Matt Fountain has put his heart, body and soul into setting up Freedom Bakery, a social enterprise that gives a second chances to ex-offenders.
He fundamentally believes society is broad enough to include people who have made mistakes, and compassionate enough to understand the complexity of an individual’s journey into criminality.
He knows this from personal experience growing up in Gravesend, Kent.
He explains: "my mother had just divorced her husband and her new boyfriend moved in with us.
"She thought he was successful and earned lots of money but that suddenly became very unrealistic. They quickly got into debt, it was horrible and there was a lot of turmoil at home."
His new step-father then spent time in jail, so he is aware of the difficulty ex-convicts have in finding permanent work.
After a stressful time at school he headed to Manchester to study architecture, but he admits, "I flunked out really quickly, I just wasn't ready to go off to university."
At the time his domestic situation wasn't that great either, and without support he "just buckled."
He went to London and eventually enrolled in a degree in History of Art and Art-World Practice run by Christie's auction house.
His third year was spent in Glasgow, and he discovered an academic side of himself that I hadn't had before.
Subsequently he flourished well enough to gain a scholarship to University of Cambridge, which should have prepared him for a lofty career in academia.
However he explains, "I didn't think that far ahead. I saw it as a means to an end, I thought if I had an Oxbridge degree it would help me in life.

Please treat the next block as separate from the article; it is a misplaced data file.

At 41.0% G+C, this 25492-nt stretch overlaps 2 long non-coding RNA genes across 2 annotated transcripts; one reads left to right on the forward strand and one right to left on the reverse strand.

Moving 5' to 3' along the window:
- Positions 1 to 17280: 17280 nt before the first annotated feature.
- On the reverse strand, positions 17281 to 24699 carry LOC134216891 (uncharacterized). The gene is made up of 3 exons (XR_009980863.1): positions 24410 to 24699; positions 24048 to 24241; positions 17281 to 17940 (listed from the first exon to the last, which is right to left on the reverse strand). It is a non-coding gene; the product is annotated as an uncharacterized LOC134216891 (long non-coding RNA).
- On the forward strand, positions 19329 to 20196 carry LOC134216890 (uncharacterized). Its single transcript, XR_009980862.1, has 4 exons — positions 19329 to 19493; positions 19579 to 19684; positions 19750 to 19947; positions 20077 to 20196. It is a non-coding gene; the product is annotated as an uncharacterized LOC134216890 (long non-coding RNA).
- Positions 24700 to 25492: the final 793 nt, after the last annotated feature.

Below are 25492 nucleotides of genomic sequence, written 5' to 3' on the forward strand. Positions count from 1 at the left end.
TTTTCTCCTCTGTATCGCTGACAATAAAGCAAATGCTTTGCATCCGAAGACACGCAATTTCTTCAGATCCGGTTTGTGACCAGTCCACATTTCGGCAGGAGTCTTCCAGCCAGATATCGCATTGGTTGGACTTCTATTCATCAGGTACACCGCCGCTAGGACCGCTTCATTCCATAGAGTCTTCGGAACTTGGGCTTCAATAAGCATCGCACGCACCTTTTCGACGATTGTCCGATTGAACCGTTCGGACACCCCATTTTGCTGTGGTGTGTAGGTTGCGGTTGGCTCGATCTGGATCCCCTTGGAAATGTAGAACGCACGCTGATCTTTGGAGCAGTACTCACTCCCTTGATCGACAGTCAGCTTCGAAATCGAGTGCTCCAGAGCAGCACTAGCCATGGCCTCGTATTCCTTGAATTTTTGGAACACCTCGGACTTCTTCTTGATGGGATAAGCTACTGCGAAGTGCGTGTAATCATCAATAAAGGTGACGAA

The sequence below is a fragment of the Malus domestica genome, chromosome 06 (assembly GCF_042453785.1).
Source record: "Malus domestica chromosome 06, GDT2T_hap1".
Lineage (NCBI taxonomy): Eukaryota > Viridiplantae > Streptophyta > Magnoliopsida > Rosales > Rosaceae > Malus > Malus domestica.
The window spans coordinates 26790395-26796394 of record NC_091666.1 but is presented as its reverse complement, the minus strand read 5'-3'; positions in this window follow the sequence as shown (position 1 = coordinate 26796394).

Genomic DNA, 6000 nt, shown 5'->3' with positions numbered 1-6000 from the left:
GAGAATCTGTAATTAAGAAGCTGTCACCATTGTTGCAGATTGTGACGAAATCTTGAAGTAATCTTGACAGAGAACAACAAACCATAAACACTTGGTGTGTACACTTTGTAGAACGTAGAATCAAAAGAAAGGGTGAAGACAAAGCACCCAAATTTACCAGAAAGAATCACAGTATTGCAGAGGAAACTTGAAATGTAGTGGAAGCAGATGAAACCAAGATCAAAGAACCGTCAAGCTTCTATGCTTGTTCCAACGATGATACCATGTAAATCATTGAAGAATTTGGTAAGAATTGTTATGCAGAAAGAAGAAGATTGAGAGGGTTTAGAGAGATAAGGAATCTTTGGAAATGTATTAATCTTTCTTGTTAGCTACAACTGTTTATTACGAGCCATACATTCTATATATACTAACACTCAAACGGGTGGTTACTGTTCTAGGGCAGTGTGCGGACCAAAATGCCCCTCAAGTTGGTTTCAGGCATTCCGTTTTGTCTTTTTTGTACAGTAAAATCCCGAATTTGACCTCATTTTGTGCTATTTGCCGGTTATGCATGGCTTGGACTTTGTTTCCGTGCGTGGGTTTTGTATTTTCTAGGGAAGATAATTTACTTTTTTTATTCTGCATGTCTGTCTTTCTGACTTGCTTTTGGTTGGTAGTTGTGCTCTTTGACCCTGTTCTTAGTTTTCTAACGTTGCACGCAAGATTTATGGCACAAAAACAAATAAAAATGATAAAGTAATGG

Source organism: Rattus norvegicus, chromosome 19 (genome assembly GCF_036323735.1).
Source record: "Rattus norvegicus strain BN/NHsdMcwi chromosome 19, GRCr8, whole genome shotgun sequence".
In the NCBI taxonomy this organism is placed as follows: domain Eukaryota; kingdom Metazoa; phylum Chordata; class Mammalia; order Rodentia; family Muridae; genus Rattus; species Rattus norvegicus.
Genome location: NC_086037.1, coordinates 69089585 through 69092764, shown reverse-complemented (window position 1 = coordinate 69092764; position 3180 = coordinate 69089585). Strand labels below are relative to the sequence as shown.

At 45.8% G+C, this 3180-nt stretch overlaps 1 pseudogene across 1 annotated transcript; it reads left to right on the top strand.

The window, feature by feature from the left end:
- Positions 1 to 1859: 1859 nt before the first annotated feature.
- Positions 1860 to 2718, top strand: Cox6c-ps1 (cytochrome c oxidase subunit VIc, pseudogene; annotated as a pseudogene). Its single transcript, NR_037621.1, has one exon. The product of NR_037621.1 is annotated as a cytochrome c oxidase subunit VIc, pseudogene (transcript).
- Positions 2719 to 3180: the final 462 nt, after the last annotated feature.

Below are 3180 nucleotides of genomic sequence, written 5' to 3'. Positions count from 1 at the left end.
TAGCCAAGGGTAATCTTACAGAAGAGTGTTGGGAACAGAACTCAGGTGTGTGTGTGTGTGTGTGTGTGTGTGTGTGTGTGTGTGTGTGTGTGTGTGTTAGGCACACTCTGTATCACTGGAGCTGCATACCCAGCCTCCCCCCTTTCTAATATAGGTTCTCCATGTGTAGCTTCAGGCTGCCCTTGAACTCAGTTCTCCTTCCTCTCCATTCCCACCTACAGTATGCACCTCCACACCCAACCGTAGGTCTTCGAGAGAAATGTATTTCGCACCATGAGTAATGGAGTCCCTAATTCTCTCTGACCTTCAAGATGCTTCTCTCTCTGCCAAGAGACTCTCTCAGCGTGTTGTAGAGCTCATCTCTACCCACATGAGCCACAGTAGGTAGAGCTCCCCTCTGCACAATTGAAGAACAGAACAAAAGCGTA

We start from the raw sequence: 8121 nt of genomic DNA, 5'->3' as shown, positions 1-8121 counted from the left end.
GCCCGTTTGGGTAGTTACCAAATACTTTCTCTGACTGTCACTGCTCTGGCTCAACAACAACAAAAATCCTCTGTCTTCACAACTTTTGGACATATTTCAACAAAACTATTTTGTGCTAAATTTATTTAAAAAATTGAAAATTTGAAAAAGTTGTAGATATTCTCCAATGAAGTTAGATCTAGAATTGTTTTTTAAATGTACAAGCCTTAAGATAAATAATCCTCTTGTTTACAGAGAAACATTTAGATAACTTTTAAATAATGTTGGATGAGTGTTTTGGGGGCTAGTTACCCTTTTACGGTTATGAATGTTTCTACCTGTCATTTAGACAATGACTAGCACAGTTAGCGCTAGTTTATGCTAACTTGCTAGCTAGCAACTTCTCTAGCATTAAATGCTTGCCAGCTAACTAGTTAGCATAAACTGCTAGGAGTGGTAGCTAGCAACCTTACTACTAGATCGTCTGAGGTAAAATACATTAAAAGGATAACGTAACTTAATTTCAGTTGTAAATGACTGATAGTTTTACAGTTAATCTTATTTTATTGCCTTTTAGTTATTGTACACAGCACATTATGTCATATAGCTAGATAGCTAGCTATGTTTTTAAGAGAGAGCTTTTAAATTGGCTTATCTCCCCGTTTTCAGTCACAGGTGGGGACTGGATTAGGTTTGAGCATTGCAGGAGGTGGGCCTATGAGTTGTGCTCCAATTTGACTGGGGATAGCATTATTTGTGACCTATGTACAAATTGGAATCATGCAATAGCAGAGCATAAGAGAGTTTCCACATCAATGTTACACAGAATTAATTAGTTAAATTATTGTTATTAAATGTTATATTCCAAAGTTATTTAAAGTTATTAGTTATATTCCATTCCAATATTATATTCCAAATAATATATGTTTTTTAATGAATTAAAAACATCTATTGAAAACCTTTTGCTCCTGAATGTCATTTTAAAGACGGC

"I didn't particularly enjoy my time there, by the end of it I was pretty worn out and because of my background, I felt like I was living a bit of a fake life. It always felt like such a juxtaposition."
After studying at Cambridge he couldn't get a job, was feeling depressed so moved to Dennistoun in Glasgow, until he figured himself out.
"I didn't really know what to do. I came to the conclusion that I should be doing something useful and I set upon this idea to raise money for the charity Shelter by cycling around the UK."
After completing that he knew going on to Oxford to study for a Phd wasn't for him.
Instead Freedom Bakery was formed, although it took him 18 months working full time to get it off the ground.
With that in mind, he knew Freedom Bakery would have to have financial stability, he said, "if I wanted to do good I believed the most responsible thing was to set up a company that would have some impactful objectives sewn into how it worked."
He had witnessed his step father's lack of employment opportunities after prison which led to a cycle of re-offending, with all the knock on ramifications on the rest of the family.
But he is realist and is not overly sympathetic about everyone that he has met in prison, which he explains are, "a microcosm of humanity with both good and evil."
Although he adds, "for some, the odds have been stacked against them from the beginning, so they never had a bloody chance."
Recently, he explained, "an individual contacted us, who has been in institutions from childhood.
"He is completely institutionalised but he wants to get out and can imagine a life he can have that will be healthy, normal and rewarding so that is what we are about."
He set on the idea of a food business because of the emotional attachment people have with food.
"I am a comfort eater, and I enjoy nice food and finding a meal or a product that is really wonderful but completely understated."
He knew the idea had to be simple, as around 80 per cent of prisoners have literacy and numeracy levels of an eleven year old.
Matt settled on bread making, and he admits, "it was a really high minded idea.
"The only ideal was to make sure it was really good so it would leave a lasting impression on the person eating it, so they would understand where it came from and maybe think more positively about who made that bread."
Initially he worked on the project alone, eventually getting advice from a consultant for social enterprise and he joined a programme run by The School for Social Entrepreneurs in Scotland.